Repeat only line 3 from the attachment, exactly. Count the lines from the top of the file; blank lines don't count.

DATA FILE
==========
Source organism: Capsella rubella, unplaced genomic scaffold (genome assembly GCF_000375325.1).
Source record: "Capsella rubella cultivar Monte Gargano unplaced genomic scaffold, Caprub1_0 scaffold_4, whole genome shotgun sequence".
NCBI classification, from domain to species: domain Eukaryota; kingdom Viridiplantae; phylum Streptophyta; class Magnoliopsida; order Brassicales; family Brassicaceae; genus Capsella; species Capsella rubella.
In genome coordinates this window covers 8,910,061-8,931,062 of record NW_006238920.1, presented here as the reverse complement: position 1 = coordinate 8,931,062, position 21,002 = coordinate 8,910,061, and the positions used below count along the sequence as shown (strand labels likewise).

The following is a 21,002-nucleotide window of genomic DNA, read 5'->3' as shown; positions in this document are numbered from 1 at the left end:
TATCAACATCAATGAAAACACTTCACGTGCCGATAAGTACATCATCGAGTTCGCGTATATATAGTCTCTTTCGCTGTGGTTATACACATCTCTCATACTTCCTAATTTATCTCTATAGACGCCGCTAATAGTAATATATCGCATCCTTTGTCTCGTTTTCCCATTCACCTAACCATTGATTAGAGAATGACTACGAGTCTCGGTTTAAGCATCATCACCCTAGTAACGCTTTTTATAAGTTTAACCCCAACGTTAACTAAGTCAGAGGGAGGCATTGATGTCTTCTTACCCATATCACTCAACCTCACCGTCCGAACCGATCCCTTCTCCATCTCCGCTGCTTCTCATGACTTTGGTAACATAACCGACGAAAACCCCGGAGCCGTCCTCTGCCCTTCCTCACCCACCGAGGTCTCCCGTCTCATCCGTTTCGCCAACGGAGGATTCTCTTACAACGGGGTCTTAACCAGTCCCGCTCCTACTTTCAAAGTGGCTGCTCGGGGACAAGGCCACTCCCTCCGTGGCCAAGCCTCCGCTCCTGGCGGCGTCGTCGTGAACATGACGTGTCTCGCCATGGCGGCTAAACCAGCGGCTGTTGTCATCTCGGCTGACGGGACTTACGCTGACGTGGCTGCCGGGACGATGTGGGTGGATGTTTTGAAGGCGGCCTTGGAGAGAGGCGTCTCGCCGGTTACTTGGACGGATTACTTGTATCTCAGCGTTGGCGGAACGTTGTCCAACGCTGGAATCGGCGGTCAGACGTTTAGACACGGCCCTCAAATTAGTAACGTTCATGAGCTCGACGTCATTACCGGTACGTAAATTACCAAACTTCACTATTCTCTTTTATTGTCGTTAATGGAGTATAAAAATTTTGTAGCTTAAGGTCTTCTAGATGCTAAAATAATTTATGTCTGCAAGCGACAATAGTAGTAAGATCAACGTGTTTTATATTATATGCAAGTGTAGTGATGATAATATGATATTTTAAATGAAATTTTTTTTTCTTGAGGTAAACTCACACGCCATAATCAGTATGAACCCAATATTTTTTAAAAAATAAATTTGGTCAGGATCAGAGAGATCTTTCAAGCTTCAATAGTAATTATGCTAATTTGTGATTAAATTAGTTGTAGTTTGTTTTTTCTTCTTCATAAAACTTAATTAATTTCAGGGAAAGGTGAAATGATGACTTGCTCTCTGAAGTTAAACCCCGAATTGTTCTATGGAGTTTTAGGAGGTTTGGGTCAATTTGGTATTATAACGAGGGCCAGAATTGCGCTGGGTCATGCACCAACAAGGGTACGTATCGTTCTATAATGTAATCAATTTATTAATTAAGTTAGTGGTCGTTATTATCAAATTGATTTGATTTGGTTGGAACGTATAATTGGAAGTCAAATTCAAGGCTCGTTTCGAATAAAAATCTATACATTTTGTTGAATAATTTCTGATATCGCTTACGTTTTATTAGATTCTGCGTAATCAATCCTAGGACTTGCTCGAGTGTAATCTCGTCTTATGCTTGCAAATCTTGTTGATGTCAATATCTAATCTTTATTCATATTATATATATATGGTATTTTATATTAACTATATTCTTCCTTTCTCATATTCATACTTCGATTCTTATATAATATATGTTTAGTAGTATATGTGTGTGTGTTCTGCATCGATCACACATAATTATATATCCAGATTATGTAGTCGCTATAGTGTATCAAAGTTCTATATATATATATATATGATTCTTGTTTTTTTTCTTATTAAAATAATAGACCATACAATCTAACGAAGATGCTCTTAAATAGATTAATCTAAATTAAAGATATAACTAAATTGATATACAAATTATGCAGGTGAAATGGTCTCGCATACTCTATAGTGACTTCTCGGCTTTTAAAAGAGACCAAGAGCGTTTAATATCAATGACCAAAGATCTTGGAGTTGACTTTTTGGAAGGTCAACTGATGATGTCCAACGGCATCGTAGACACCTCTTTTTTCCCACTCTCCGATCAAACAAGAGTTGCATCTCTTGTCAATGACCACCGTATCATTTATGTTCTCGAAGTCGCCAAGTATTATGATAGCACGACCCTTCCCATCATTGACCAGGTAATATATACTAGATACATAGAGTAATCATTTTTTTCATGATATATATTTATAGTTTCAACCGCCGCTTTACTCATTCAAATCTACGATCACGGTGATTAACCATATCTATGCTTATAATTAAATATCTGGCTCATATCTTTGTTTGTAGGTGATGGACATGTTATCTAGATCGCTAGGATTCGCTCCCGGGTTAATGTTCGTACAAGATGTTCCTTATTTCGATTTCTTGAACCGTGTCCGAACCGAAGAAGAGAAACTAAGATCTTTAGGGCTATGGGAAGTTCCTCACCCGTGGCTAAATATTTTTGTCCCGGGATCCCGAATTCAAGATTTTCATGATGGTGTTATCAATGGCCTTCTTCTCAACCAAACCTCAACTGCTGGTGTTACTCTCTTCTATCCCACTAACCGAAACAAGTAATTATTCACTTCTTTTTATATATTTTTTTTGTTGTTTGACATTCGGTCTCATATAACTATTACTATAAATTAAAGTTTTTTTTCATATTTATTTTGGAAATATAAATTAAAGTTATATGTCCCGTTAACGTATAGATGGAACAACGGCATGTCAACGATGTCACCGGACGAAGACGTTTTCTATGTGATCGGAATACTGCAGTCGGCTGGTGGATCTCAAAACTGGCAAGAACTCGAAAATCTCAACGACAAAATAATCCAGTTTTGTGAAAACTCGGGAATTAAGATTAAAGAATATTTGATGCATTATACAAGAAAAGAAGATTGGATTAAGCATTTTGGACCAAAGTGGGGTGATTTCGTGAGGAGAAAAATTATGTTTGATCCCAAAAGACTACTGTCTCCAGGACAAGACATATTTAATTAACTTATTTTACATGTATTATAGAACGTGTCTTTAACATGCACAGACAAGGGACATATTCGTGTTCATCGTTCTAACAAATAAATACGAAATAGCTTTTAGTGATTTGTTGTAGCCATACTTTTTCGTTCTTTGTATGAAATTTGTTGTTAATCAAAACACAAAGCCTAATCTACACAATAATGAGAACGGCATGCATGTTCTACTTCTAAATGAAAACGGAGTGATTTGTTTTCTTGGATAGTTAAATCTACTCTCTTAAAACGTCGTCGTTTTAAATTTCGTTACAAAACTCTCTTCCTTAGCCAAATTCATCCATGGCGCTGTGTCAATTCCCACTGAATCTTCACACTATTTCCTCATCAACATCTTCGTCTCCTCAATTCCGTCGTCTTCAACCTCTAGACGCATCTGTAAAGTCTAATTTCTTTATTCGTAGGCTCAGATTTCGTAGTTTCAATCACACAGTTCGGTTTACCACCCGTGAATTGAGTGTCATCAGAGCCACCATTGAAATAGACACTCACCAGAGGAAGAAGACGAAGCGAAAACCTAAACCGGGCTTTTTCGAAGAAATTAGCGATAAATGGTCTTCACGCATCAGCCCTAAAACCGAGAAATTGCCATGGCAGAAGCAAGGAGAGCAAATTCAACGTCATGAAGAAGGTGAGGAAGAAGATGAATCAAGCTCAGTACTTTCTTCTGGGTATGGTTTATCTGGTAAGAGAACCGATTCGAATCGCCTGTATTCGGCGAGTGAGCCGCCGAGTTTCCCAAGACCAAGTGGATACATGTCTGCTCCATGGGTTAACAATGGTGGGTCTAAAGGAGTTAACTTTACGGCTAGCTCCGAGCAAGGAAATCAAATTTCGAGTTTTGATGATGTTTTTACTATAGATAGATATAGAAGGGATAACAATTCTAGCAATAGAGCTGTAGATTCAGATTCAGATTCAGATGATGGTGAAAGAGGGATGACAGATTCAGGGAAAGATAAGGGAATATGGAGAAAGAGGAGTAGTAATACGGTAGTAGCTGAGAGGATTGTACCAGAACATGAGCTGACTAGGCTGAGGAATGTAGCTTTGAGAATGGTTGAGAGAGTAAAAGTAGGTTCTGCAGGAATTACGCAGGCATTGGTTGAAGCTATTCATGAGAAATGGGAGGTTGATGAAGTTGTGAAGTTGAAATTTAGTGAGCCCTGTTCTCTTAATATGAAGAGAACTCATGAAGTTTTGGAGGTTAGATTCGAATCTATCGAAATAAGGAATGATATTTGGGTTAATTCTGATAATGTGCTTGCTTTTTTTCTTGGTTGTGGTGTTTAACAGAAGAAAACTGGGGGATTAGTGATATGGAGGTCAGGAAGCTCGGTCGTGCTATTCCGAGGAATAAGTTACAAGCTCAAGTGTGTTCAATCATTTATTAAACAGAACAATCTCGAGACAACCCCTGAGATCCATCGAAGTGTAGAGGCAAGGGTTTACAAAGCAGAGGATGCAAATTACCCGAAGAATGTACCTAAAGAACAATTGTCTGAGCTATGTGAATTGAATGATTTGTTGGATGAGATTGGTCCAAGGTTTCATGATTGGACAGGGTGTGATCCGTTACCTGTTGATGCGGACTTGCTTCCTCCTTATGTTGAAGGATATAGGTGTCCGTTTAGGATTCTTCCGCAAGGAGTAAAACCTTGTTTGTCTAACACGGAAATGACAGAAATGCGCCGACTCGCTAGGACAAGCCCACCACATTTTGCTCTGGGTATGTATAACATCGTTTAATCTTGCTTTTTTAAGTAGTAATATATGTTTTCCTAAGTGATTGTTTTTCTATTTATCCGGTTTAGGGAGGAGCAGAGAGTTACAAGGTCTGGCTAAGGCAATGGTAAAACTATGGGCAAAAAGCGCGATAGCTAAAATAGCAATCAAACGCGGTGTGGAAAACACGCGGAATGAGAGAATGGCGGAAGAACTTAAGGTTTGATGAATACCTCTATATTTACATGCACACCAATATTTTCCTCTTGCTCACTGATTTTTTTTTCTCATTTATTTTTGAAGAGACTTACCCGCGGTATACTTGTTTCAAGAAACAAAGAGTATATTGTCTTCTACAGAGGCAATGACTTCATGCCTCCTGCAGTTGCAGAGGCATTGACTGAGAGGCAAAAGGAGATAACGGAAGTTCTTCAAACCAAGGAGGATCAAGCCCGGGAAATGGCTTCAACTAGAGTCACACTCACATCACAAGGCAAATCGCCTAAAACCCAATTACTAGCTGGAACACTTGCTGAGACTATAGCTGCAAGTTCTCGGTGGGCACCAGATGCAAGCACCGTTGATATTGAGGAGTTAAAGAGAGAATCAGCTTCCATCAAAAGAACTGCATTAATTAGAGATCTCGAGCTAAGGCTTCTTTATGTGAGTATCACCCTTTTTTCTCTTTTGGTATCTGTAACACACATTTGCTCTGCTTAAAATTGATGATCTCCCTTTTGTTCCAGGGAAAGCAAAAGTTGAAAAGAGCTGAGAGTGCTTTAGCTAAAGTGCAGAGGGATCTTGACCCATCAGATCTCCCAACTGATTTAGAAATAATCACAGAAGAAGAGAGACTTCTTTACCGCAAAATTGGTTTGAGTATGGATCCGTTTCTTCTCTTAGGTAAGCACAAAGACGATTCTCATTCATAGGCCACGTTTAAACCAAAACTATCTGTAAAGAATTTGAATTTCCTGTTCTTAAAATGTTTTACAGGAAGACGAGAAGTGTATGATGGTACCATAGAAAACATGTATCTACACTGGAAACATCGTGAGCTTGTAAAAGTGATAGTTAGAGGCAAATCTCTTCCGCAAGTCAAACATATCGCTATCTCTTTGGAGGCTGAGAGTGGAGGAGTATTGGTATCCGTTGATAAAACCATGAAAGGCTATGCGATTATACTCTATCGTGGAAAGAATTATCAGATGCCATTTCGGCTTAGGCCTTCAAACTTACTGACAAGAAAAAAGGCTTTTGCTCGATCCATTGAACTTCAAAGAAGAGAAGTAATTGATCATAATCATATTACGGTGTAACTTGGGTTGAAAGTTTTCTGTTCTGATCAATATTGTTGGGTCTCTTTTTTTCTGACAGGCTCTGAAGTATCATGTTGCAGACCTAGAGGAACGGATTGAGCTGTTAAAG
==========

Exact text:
NCBI classification, from domain to species: domain Eukaryota; kingdom Viridiplantae; phylum Streptophyta; class Magnoliopsida; order Brassicales; family Brassicaceae; genus Capsella; species Capsella rubella.